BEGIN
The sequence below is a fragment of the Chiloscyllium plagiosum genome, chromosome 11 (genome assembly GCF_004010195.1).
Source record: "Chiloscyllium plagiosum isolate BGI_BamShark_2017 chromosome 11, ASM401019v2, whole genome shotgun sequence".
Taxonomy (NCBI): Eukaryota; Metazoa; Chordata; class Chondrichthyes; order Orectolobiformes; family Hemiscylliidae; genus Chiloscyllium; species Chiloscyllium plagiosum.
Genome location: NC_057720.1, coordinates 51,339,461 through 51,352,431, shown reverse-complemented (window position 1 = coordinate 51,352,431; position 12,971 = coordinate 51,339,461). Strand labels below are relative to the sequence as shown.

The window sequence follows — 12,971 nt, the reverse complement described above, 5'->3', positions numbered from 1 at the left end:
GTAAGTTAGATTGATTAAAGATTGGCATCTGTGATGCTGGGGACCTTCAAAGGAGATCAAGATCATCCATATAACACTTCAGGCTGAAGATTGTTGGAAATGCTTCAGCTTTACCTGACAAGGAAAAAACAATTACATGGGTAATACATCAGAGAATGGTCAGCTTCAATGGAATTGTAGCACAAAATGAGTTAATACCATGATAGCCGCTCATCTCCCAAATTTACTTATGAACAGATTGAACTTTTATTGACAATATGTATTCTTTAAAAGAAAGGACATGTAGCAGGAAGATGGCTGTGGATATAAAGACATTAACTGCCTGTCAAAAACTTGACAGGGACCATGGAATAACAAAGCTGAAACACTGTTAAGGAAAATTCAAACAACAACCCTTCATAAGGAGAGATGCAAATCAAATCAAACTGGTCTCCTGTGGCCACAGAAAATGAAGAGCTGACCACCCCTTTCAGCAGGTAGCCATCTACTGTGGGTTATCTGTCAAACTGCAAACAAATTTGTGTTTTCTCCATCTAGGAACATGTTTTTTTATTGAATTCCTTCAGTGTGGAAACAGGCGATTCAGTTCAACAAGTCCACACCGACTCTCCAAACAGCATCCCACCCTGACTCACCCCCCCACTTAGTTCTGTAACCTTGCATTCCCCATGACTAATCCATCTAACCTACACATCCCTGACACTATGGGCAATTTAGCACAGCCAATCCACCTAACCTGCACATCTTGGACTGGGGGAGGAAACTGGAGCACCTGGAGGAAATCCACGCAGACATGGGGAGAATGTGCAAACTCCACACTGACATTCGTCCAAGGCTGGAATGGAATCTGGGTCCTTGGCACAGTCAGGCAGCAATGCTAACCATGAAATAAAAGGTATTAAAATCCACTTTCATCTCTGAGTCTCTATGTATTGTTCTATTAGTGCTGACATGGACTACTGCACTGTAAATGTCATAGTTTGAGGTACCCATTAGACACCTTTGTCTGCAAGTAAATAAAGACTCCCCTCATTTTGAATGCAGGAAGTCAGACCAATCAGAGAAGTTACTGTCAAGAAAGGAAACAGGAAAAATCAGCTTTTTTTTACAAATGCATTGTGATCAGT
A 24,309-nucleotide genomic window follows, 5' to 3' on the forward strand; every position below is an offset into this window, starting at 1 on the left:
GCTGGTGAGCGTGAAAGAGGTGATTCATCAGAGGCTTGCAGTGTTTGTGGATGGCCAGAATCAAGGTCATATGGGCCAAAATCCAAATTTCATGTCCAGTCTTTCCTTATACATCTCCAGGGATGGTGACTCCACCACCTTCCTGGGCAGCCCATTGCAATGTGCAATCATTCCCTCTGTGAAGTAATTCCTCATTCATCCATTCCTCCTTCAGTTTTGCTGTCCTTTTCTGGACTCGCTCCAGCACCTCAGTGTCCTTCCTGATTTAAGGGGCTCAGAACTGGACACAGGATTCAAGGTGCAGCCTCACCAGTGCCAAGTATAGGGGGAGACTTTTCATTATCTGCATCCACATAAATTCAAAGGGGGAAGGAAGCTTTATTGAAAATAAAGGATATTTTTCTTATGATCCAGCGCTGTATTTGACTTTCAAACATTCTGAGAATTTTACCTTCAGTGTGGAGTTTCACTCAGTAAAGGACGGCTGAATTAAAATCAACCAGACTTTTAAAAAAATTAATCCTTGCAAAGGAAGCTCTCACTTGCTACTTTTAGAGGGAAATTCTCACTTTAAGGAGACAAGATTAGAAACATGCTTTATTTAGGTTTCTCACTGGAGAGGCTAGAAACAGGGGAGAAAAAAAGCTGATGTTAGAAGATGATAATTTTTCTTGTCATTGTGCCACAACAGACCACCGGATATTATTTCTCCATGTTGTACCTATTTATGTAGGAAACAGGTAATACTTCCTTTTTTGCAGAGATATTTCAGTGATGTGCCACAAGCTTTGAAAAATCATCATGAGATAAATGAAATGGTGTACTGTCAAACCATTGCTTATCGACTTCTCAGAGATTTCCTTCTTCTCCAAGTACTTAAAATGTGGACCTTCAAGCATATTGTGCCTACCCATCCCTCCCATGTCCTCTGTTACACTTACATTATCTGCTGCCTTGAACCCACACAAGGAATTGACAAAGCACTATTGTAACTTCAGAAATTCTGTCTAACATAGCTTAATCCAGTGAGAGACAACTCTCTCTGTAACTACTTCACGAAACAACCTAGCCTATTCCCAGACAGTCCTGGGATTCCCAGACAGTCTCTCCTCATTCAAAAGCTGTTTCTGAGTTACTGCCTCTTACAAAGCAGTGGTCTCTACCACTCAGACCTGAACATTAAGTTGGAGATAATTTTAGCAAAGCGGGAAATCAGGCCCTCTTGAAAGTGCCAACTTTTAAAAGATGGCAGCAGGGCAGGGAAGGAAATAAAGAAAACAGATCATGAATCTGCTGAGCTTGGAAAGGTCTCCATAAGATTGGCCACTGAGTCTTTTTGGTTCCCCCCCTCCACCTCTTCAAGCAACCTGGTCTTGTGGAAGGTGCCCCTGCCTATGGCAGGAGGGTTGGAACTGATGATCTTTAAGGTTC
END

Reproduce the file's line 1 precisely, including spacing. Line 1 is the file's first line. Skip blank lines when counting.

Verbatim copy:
The sequence below is a fragment of the Chiloscyllium plagiosum genome, chromosome 11 (genome assembly GCF_004010195.1).